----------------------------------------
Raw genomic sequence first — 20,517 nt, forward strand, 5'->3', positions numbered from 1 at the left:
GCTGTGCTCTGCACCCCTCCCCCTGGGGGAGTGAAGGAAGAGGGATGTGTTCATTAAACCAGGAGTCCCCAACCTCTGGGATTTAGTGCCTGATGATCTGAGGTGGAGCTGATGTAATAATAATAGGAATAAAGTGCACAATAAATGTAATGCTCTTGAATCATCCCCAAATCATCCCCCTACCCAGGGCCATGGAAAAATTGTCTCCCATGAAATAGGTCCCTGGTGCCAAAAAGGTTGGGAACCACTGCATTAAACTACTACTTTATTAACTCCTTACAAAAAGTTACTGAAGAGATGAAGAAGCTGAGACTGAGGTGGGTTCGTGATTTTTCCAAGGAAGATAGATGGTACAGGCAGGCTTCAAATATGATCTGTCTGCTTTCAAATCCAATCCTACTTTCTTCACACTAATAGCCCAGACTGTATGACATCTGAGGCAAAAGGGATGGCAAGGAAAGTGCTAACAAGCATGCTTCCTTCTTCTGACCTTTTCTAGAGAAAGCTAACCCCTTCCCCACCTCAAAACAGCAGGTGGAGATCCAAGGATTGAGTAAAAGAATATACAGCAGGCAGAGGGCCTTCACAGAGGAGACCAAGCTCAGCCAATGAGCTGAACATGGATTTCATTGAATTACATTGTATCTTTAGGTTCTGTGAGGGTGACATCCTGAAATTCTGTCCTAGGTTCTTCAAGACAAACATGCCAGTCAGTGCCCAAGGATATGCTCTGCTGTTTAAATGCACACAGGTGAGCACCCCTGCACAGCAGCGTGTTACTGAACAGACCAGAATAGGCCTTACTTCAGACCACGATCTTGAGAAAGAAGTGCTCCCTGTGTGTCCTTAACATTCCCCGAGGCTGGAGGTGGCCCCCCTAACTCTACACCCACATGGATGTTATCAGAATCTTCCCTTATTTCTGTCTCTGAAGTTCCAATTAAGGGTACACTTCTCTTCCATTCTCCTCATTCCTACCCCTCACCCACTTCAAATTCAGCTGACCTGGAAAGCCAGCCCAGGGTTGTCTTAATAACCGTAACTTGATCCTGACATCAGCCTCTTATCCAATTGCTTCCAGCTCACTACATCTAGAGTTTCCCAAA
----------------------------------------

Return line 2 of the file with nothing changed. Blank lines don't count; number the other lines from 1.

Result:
GCTGTGCTCTGCACCCCTCCCCCTGGGGGAGTGAAGGAAGAGGGATGTGTTCATTAAACCAGGAGTCCCCAACCTCTGGGATTTAGTGCCTGATGATCTGAGGTGGAGCTGATGTAATAATAATAGGAATAAAGTGCACAATAAATGTAATGCTCTTGAATCATCCCCAAATCATCCCCCTACCCAGGGCCATGGAAAAATTGTCTCCCATGAAATAGGTCCCTGGTGCCAAAAAGGTTGGGAACCACTGCATTAAACTACTACTTTATTAACTCCTTACAAAAAGTTACTGAAGAGATGAAGAAGCTGAGACTGAGGTGGGTTCGTGATTTTTCCAAGGAAGATAGATGGTACAGGCAGGCTTCAAATATGATCTGTCTGCTTTCAAATCCAATCCTACTTTCTTCACACTAATAGCCCAGACTGTATGACATCTGAGGCAAAAGGGATGGCAAGGAAAGTGCTAACAAGCATGCTTCCTTCTTCTGACCTTTTCTAGAGAAAGCTAACCCCTTCCCCACCTCAAAACAGCAGGTGGAGATCCAAGGATTGAGTAAAAGAATATACAGCAGGCAGAGGGCCTTCACAGAGGAGACCAAGCTCAGCCAATGAGCTGAACATGGATTTCATTGAATTACATTGTATCTTTAGGTTCTGTGAGGGTGACATCCTGAAATTCTGTCCTAGGTTCTTCAAGACAAACATGCCAGTCAGTGCCCAAGGATATGCTCTGCTGTTTAAATGCACACAGGTGAGCACCCCTGCACAGCAGCGTGTTACTGAACAGACCAGAATAGGCCTTACTTCAGACCACGATCTTGAGAAAGAAGTGCTCCCTGTGTGTCCTTAACATTCCCCGAGGCTGGAGGTGGCCCCCCTAACTCTACACCCACATGGATGTTATCAGAATCTTCCCTTATTTCTGTCTCTGAAGTTCCAATTAAGGGTACACTTCTCTTCCATTCTCCTCATTCCTACCCCTCACCCACTTCAAATTCAGCTGACCTGGAAAGCCAGCCCAGGGTTGTCTTAATAACCGTAACTTGATCCTGACATCAGCCTCTTATCCAATTGCTTCCAGCTCACTACATCTAGAGTTTCCCAAA